Nina Vera sits atop the cool old car, hand to hair, addressing the camera with the knowing look of someone going somewhere. Many of the pictures on this site give voice to strong women, rucas and veteranas of substance, whose beauty is a function of their strength, their strength somehow locked dialectically with their beauty. Are we speaking of an aesthetics of power or the power of aesthetics? It does not matter. All that echoes back to me is the pathos of the photograph, a relic of a woman and a moment fading past memory.
As moving as the photographs are the commentaries of those who remember, those who reach out, sharp arch missives from friends from the past immortalized (or, as immortalized as you can get on the internet) by the archiving power of a hashtag, of a website. Instagrams, like the Western Union Telegrams from the past that inspired their name, hit with the power of life and death, a snapshot from yesterday that reaches out from the past to the future with the power to compel you to return, to memory, to pieces of yourself you left behind, hid, or forgot.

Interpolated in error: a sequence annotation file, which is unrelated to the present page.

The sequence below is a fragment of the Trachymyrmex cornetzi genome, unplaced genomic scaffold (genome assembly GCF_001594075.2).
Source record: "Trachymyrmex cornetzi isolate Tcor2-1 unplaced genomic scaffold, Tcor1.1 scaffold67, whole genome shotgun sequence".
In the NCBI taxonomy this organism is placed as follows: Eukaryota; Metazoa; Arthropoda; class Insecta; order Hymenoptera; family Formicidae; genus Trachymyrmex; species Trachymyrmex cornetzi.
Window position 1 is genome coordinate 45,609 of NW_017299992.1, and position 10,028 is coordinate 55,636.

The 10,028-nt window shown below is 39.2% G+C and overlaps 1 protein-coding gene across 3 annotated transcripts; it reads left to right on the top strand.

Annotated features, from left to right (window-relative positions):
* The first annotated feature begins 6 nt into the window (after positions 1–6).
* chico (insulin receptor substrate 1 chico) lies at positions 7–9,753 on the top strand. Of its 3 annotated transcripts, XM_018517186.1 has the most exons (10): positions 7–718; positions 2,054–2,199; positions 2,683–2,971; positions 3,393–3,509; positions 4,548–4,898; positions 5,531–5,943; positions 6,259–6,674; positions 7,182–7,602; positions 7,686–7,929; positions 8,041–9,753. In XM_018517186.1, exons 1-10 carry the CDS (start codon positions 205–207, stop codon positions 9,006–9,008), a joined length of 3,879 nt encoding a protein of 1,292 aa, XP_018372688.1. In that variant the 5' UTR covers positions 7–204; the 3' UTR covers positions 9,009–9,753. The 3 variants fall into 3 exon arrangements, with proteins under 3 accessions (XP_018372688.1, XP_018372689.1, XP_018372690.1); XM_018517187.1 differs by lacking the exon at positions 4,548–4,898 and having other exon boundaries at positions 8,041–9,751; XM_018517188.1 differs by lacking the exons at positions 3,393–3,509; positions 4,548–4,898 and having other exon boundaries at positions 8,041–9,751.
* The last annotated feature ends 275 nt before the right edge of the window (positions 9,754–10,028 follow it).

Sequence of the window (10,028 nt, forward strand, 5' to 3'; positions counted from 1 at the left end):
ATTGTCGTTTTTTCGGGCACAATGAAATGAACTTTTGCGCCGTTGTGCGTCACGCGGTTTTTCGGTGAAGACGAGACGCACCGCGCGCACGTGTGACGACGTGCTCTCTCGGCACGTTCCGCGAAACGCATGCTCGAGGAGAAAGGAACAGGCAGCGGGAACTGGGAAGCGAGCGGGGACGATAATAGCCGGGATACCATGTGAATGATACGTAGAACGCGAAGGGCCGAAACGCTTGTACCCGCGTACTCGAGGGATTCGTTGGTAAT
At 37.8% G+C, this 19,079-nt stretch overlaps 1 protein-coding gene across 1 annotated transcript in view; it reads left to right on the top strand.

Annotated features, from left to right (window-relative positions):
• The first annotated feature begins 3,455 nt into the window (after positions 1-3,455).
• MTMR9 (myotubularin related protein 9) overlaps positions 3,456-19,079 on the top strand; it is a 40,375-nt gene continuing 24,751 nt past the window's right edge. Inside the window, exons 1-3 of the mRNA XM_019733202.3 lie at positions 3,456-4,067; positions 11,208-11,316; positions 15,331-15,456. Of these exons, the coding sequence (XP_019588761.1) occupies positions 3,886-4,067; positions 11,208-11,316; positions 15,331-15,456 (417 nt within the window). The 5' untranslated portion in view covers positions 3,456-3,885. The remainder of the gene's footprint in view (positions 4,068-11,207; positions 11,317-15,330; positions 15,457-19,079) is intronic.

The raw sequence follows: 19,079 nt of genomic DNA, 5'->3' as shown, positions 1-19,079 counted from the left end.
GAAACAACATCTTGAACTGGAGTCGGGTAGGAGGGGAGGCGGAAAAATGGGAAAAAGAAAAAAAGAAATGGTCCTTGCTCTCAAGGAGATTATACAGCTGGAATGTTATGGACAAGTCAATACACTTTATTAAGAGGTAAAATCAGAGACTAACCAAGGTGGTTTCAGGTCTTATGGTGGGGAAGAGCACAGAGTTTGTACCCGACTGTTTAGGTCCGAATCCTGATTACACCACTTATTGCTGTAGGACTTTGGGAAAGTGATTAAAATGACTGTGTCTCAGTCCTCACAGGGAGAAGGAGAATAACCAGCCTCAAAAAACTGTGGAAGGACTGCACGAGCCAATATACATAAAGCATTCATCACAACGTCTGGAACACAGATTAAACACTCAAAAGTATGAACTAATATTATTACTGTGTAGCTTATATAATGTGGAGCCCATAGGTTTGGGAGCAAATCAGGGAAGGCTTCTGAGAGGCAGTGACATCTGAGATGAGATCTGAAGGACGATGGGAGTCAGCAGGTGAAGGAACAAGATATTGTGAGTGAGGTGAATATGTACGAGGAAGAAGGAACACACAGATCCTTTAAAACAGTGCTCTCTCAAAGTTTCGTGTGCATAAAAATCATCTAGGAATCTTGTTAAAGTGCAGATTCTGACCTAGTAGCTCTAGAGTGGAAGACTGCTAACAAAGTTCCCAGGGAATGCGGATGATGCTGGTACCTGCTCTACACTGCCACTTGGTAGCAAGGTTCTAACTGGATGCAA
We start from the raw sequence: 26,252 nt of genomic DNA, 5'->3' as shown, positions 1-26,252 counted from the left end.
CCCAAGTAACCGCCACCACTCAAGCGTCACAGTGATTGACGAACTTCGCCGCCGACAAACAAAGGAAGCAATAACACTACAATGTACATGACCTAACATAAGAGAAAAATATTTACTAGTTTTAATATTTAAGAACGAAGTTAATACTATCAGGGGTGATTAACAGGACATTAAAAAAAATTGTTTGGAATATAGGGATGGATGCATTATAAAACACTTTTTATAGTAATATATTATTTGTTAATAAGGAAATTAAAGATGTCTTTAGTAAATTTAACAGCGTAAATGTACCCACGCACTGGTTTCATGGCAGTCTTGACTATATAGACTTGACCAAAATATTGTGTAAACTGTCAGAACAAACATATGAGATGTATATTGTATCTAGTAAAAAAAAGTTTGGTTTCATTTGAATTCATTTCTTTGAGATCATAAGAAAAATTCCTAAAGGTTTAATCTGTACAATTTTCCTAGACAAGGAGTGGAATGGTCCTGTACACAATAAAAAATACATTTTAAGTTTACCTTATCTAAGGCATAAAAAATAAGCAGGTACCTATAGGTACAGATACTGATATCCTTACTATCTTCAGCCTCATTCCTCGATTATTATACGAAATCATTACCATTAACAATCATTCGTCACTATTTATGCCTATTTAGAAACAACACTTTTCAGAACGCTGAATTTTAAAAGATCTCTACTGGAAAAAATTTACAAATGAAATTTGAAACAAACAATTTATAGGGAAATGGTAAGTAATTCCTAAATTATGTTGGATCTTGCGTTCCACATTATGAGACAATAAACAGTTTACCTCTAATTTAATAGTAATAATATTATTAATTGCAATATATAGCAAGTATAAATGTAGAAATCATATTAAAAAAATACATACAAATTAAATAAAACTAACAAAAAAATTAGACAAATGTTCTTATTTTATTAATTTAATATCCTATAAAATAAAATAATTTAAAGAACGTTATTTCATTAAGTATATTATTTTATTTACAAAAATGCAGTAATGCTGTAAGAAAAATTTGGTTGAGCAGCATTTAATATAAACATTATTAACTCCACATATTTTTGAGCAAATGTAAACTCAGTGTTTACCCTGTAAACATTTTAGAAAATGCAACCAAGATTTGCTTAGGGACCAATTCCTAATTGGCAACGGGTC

I am the youngest of three children born and raised in Laredo, Texas, with two older sisters, so perhaps I am drawn more to the photos of women—my memory of being a young man in Laredo is always bound up with my outsider status, too gringo-affiliated (Gilligan’s Island more my cup of tea than Siempre en Domingo) and too pocho to be truly Laredense, I was never just one of the vatos. Similar complications and my own teenage awkwardness led to a similar status with the ladies, but still, old habits die hard. So I find myself witnessing the images of these rucas, watchful of the evolving styles of hair and dress of the veteranas, time and again. Do you look at pictures as I do? I look into the faces and wonder about the secret yearnings of their hearts—their frustrations, their ciphered dreams and desires. Looking closely, I try to piece together answers to the mysteries of strangers with whom I have no history, no knowledge, looking for some kind of magic Rosetta stone that will translate their muted testimony into something I can understand.